Other than [cellphones], other filming or recording devices are strictly not allowed to be brought in on site. In the case of violations of these rules, including filming on your phones, you may be asked to delete the footage and be forced to leave. Hence, we ask for everyone’s cooperation.

In the future, we will do our best to take care of our artists’ portraiture and copyrights.

Thank you.

— BigHit Music

Following the agency announcement, Korean BTS fansites began voicing their own concerns about their exposure to “unfiltered hate and racism” at these concerts. On December 2, fansite @SeptemberJK97 tweeted a lengthy statement about how some concert attendees have been “hunting down” and “bullying” the fansites.

Caption: Having Fun Hunting Down Fellow Humans?

Post: Please stop the unreasonable physical attacks happening at BTS’s concert venue! Translation/information accounts, BigHit supporters, and Korean American fans are spreading groundless rumors that put us fansites in an extremely negative light…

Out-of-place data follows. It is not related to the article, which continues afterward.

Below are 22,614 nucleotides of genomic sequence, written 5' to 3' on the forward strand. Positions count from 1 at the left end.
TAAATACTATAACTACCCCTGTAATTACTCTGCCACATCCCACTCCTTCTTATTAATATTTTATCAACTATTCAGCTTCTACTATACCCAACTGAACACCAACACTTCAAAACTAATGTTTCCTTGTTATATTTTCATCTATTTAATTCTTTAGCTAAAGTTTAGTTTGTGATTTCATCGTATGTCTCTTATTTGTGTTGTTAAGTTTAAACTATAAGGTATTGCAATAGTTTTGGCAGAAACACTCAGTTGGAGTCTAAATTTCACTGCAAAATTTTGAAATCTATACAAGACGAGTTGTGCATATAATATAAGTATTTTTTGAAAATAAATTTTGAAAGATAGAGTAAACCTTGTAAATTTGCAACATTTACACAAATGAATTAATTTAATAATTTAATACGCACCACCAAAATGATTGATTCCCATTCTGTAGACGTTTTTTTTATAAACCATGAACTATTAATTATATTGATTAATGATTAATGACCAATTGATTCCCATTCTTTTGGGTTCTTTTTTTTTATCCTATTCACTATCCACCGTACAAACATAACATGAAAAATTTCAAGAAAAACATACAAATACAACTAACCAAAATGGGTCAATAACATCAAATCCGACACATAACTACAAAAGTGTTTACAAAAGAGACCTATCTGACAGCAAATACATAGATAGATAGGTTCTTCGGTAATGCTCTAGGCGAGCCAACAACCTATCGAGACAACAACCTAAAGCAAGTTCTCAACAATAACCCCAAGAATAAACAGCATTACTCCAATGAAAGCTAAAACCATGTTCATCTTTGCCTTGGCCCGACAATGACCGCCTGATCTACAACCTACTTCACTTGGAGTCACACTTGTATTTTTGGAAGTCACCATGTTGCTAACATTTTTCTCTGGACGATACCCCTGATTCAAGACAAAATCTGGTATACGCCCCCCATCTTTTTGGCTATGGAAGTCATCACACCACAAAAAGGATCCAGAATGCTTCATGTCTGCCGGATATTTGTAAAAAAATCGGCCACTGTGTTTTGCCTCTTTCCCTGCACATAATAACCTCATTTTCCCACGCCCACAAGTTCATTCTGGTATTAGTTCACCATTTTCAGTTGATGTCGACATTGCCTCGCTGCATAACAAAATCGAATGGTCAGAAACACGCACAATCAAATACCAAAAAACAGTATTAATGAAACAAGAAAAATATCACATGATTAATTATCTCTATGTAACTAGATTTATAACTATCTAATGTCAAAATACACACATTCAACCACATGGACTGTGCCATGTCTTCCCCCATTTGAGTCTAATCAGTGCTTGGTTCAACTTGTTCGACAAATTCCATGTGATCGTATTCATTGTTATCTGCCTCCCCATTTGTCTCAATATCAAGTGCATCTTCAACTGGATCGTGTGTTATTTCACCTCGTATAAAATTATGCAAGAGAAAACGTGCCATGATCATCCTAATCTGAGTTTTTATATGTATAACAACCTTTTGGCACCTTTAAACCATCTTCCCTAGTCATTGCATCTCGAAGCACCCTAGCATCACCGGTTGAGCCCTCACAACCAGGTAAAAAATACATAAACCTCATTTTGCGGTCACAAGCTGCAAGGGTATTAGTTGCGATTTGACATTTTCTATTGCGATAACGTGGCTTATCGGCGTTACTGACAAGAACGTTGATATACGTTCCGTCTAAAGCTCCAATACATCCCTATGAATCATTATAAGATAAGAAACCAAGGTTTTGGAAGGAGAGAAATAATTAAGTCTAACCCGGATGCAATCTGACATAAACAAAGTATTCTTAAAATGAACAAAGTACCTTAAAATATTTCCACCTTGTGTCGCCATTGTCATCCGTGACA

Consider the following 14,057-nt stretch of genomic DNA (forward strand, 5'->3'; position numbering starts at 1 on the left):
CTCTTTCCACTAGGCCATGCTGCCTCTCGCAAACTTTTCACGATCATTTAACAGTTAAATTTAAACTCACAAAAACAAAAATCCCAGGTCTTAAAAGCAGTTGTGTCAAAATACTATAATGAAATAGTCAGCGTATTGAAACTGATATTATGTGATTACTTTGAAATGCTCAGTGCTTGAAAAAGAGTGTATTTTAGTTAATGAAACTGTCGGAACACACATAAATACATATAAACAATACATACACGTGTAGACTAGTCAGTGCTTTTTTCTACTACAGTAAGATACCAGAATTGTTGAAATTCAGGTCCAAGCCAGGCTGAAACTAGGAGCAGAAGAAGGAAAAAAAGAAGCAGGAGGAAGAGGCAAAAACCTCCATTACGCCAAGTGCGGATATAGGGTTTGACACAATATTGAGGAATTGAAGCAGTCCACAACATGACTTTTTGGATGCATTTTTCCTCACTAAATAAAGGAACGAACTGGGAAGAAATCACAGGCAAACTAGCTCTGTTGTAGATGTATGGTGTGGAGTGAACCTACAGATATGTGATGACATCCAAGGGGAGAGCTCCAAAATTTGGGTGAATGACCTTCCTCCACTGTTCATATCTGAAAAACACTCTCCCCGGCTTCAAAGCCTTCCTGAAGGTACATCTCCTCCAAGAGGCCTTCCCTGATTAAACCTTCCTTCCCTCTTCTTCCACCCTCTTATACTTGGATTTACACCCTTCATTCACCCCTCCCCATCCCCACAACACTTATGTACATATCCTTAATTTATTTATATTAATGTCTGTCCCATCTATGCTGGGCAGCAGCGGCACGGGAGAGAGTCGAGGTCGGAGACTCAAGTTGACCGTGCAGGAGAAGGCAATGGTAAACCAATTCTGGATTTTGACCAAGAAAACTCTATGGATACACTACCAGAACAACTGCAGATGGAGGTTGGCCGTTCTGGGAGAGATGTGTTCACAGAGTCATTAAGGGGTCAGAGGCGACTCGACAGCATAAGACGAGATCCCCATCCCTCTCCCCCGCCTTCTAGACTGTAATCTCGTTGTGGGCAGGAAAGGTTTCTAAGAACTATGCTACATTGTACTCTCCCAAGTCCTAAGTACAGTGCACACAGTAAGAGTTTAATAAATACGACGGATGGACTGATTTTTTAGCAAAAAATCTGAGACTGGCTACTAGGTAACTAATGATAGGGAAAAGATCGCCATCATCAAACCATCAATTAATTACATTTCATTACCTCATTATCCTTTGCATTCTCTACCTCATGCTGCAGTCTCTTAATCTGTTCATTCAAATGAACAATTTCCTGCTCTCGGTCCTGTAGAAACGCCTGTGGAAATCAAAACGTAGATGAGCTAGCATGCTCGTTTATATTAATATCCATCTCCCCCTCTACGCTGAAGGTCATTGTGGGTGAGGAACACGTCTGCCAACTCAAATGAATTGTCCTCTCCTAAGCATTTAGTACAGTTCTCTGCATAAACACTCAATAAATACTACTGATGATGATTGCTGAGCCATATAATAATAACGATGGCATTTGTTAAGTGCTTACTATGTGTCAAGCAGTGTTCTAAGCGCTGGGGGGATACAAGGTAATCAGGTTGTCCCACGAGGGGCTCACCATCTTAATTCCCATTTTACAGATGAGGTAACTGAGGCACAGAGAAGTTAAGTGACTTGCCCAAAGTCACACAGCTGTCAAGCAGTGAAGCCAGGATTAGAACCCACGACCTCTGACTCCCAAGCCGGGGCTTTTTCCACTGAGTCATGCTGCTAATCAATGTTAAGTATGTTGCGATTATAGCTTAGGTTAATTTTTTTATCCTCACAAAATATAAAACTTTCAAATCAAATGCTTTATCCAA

Some local fans at the Los Angeles PERMISSION TO DANCE concert have been gossiping among themselves whenever someone who looks Korean/Chinese/Japanese passes by in the audience. Some have even engaged in physical attacks. Some of us are being bullied in groups and getting threatened to be photographed or videographed to have our identities be shared on Twitter, TikTok, Instagram and Facebook.

By no means am I saying that I’ve been a perfect, faultless fansite. But I do want to ask if what’s happening to us seems reasonable. What have the fansites done so wrong to deserve this kind of treatment?

— Excerpt from @SeptemberJK97’s Tweet

By December 5, following the wrap of all BTS concerts in the United States, multiple BTS fansites have announced their shutdowns. Another fansite @blacknwhite_km claimed that it is “devastating [for fansites] to be seen in such a negative way,” when they, too, are “at the concert to support” the artist.

Hello, I decided to post this because I really wanted to get this off my chest. Due to the pandemic, I have not been able to attend any in-person events in the past two years. So when I landed in the United States, I had high hopes about the BTS concert. But the past few days have been nothing but devastating for me both physically and mentally.